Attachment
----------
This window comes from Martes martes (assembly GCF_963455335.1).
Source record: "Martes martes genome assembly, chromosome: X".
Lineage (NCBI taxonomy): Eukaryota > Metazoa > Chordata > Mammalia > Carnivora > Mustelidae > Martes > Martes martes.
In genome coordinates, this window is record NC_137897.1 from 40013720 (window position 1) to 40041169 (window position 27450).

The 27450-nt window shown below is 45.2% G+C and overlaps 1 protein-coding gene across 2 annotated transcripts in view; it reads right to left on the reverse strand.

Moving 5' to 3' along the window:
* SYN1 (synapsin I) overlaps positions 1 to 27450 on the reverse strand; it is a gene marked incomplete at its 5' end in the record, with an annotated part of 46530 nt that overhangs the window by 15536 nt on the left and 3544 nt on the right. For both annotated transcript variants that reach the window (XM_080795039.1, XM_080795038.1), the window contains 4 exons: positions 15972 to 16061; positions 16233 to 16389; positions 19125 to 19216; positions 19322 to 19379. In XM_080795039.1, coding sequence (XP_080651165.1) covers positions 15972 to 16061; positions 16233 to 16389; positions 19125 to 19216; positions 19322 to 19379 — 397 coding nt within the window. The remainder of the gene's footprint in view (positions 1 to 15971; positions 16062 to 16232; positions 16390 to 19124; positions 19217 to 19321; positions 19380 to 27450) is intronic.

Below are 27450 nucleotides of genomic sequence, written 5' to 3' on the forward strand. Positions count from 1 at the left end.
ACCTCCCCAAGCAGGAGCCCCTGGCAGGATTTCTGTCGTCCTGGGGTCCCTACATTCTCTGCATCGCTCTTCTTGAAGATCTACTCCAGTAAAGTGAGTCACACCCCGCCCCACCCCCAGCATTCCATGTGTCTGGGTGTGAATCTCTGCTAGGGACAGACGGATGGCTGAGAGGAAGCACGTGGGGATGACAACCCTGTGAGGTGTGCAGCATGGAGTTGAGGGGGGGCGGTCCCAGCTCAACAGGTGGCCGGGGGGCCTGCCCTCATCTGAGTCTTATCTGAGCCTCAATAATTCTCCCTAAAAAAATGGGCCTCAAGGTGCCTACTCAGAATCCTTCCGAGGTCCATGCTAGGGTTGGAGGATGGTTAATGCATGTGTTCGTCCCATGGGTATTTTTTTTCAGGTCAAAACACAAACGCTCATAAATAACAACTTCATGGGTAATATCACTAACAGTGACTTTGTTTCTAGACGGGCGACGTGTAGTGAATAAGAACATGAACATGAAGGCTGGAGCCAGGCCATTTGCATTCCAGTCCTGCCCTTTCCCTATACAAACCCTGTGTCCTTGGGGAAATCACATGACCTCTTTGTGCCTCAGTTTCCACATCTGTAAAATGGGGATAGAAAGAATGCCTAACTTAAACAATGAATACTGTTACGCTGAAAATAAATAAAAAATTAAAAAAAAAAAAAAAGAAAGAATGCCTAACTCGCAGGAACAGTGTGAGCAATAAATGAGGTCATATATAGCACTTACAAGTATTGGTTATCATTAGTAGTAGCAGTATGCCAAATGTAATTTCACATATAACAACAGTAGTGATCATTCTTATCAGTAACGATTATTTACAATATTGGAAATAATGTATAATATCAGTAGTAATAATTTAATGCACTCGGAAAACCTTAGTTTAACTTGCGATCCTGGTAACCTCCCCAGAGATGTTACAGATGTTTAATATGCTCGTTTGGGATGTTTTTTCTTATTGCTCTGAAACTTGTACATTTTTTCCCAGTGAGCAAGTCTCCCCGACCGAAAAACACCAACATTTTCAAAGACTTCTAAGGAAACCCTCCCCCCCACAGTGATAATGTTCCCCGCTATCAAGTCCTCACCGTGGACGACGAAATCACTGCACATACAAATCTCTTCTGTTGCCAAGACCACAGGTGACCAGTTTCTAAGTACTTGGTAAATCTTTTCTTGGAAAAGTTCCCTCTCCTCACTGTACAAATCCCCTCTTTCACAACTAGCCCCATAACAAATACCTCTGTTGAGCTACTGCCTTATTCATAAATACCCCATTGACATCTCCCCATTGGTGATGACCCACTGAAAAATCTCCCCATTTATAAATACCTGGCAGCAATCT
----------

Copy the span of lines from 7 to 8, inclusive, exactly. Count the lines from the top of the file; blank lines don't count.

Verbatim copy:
* SYN1 (synapsin I) overlaps positions 1 to 27450 on the reverse strand; it is a gene marked incomplete at its 5' end in the record, with an annotated part of 46530 nt that overhangs the window by 15536 nt on the left and 3544 nt on the right. For both annotated transcript variants that reach the window (XM_080795039.1, XM_080795038.1), the window contains 4 exons: positions 15972 to 16061; positions 16233 to 16389; positions 19125 to 19216; positions 19322 to 19379. In XM_080795039.1, coding sequence (XP_080651165.1) covers positions 15972 to 16061; positions 16233 to 16389; positions 19125 to 19216; positions 19322 to 19379 — 397 coding nt within the window. The remainder of the gene's footprint in view (positions 1 to 15971; positions 16062 to 16232; positions 16390 to 19124; positions 19217 to 19321; positions 19380 to 27450) is intronic.

Below are 27450 nucleotides of genomic sequence, written 5' to 3' on the forward strand. Positions count from 1 at the left end.